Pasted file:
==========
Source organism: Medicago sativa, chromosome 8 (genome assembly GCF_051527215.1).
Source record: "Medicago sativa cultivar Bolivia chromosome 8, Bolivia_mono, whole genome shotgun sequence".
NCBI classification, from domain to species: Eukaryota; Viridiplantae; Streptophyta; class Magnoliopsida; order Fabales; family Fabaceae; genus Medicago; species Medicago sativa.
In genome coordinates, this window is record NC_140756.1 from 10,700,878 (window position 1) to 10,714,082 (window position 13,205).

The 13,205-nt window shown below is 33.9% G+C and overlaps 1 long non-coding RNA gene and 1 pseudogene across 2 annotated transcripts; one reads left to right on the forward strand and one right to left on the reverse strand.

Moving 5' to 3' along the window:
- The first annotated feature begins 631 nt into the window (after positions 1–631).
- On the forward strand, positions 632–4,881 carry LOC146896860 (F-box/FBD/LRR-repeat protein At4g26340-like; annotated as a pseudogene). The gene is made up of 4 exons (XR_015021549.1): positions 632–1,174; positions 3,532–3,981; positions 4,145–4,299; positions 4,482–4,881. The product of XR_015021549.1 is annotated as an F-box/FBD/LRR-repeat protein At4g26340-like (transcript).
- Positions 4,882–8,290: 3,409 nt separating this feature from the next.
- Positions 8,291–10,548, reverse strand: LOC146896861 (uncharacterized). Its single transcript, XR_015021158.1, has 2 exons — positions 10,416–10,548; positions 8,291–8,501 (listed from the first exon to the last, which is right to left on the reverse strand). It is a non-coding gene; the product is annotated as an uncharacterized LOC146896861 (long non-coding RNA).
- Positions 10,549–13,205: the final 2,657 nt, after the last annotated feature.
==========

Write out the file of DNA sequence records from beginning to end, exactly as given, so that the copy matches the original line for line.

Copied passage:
Source organism: Medicago sativa, chromosome 8 (genome assembly GCF_051527215.1).
Source record: "Medicago sativa cultivar Bolivia chromosome 8, Bolivia_mono, whole genome shotgun sequence".
NCBI classification, from domain to species: Eukaryota; Viridiplantae; Streptophyta; class Magnoliopsida; order Fabales; family Fabaceae; genus Medicago; species Medicago sativa.
In genome coordinates, this window is record NC_140756.1 from 10,700,878 (window position 1) to 10,714,082 (window position 13,205).

The 13,205-nt window shown below is 33.9% G+C and overlaps 1 long non-coding RNA gene and 1 pseudogene across 2 annotated transcripts; one reads left to right on the forward strand and one right to left on the reverse strand.

Moving 5' to 3' along the window:
- The first annotated feature begins 631 nt into the window (after positions 1–631).
- On the forward strand, positions 632–4,881 carry LOC146896860 (F-box/FBD/LRR-repeat protein At4g26340-like; annotated as a pseudogene). The gene is made up of 4 exons (XR_015021549.1): positions 632–1,174; positions 3,532–3,981; positions 4,145–4,299; positions 4,482–4,881. The product of XR_015021549.1 is annotated as an F-box/FBD/LRR-repeat protein At4g26340-like (transcript).
- Positions 4,882–8,290: 3,409 nt separating this feature from the next.
- Positions 8,291–10,548, reverse strand: LOC146896861 (uncharacterized). Its single transcript, XR_015021158.1, has 2 exons — positions 10,416–10,548; positions 8,291–8,501 (listed from the first exon to the last, which is right to left on the reverse strand). It is a non-coding gene; the product is annotated as an uncharacterized LOC146896861 (long non-coding RNA).
- Positions 10,549–13,205: the final 2,657 nt, after the last annotated feature.